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#168: Cutting Through the Daze and Confusion of Cloud Native DevOps

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Successful cloud native deployments largely hinge on DevOps’ ability to break down silos and other inter-organizational barriers by directly engaging all stakeholders, including business teams, developers, operations and other otherwise separate groups throughout the entire process. But aside from the general description, DevOps can mean a lot of different things to many different people.

In some extreme cases, DevOps’ role in cloud native development and operations might just represent a job ticket for some organizations, such as when a developer discovers a security vulnerability in an application’s code in a cloud native deployment. He or she then merely delegates fixing the security hole to an on-staff security staff while their responsibility ends there.

What cloud native DevOps really means, as well as its future, was a main theme of this podcast, hosted by InApps editor-in-chief Alex Williams during InApps pancake breakfast held during Cloud Foundry Summit Europe 2018. Devin Davis, vice president, marketing, for the Cloud Foundry Foundation, served as the co-host. The panel consisted of the following guests:

  • Abby Kearns, executive director, the Cloud Foundry Foundation;
  • Chisara Nwabara, technical program manager, Pivotal software;
  • Dieu Cao, director of product management, Pivotal software;
  • Frederic Lardinois, analyst and journalist, TechCrunch;
  • Julian Friedman, the Cloud Foundry project lead, IBM.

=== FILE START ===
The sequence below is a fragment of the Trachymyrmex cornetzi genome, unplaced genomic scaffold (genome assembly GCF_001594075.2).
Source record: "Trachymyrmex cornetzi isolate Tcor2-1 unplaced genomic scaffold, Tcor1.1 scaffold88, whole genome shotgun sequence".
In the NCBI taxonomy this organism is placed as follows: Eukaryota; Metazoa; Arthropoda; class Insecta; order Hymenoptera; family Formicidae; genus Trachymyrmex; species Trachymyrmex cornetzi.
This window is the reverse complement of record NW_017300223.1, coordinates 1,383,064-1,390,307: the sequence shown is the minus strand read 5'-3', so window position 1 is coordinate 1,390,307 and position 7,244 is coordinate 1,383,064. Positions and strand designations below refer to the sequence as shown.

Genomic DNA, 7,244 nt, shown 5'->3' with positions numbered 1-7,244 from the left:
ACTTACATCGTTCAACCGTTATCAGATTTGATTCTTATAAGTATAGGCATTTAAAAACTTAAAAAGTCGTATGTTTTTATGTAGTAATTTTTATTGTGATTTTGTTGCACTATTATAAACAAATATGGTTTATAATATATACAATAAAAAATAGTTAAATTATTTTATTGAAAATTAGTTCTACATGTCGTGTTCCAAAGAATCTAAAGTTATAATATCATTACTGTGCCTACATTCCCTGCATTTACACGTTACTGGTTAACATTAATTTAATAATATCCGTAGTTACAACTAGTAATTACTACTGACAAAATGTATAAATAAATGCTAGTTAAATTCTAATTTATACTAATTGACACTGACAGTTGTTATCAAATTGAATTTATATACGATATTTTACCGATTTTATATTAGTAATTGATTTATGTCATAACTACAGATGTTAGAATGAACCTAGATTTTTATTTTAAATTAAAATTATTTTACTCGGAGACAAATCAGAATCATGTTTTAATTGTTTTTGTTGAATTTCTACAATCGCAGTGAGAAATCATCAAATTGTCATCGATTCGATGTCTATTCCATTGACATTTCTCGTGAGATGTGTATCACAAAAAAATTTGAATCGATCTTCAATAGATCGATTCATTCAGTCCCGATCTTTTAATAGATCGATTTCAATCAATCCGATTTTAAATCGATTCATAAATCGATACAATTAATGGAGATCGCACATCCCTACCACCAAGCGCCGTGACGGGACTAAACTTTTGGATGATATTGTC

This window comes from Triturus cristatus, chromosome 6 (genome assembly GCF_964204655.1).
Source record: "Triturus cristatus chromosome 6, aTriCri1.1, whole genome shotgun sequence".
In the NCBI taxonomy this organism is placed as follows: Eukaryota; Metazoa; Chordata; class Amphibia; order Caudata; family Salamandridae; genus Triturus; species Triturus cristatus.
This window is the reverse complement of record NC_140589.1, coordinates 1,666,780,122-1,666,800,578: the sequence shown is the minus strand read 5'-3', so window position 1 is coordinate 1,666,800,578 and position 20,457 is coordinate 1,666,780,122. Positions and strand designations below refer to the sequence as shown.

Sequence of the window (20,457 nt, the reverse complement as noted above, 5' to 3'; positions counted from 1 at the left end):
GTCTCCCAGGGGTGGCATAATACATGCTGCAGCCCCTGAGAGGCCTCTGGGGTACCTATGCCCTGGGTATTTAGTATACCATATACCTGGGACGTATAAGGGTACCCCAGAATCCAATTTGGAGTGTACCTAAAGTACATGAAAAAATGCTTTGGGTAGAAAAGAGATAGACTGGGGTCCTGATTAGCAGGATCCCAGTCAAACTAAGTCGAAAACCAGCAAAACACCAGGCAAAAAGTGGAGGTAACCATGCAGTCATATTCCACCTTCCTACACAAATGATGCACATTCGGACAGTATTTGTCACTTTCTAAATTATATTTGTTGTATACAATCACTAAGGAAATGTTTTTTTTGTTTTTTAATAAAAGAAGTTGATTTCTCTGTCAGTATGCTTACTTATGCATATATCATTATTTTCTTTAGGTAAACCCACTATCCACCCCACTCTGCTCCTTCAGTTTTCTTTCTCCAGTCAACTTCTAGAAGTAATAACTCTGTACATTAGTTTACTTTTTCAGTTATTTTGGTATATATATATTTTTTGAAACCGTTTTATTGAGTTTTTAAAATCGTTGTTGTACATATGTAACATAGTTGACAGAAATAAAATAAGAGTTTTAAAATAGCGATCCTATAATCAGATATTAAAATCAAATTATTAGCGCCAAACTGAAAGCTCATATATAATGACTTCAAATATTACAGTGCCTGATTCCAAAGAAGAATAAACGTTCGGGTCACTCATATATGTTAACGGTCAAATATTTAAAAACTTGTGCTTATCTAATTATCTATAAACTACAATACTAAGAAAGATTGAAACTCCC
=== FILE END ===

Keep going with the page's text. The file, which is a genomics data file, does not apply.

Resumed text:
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According to Kearns, DevOps might not even be the right term to describe continuous delivery and continuous integration. “There’s so much more involved. It’s not just the developer and operations. It’s the line of business, it’s the product owners, it’s architects, it’s security — it’s just so many other things,” Kearns said. “I think DevOps is an oversimplification of a larger cultural shift that is necessary to develop integrated software quickly.”

IBM’s Friedman agreed. “I think DevOps is a term that’s slotted to me in everything and therefore nothing. I think one of the things that is genuinely interesting is you want developers to more and more be able to operate their stuff and keep it running,” Friedman said. “But I think the confusion has been that that means they should do an awful lot of ops. So, they should do this whole stack and that gives them the practical thing.”

By “doing the whole stack,” Friedman said DevOps should mean every stakeholder is “responsible for keeping my application running.” “But the only way that that’s practical is if we’ve made the operations simple enough and repeatable enough for a developer to actually do it. So, it’s not, ‘I don’t need ops now because my developer is going to do all the ops. I need great ops in order to make it so that the developer can keep that application running themselves,’” Friedman said. “I think that’s a different mindset and the term DevOps can cause some confusion down the wrong path.”

Pivotal’s Nwabara described her role as a “glorified process engineer that looks at both technical processes, people and communication channels who works to shorten feedbacks between those components.” “I think right now… an example that I would use is like if all the teams are muscles, then a TPM is kind of like the ligament that connects the muscles and you need different levels in different places in the body, depending on what the muscle is trying to do,” Nwabara said.

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Source: InApps.net

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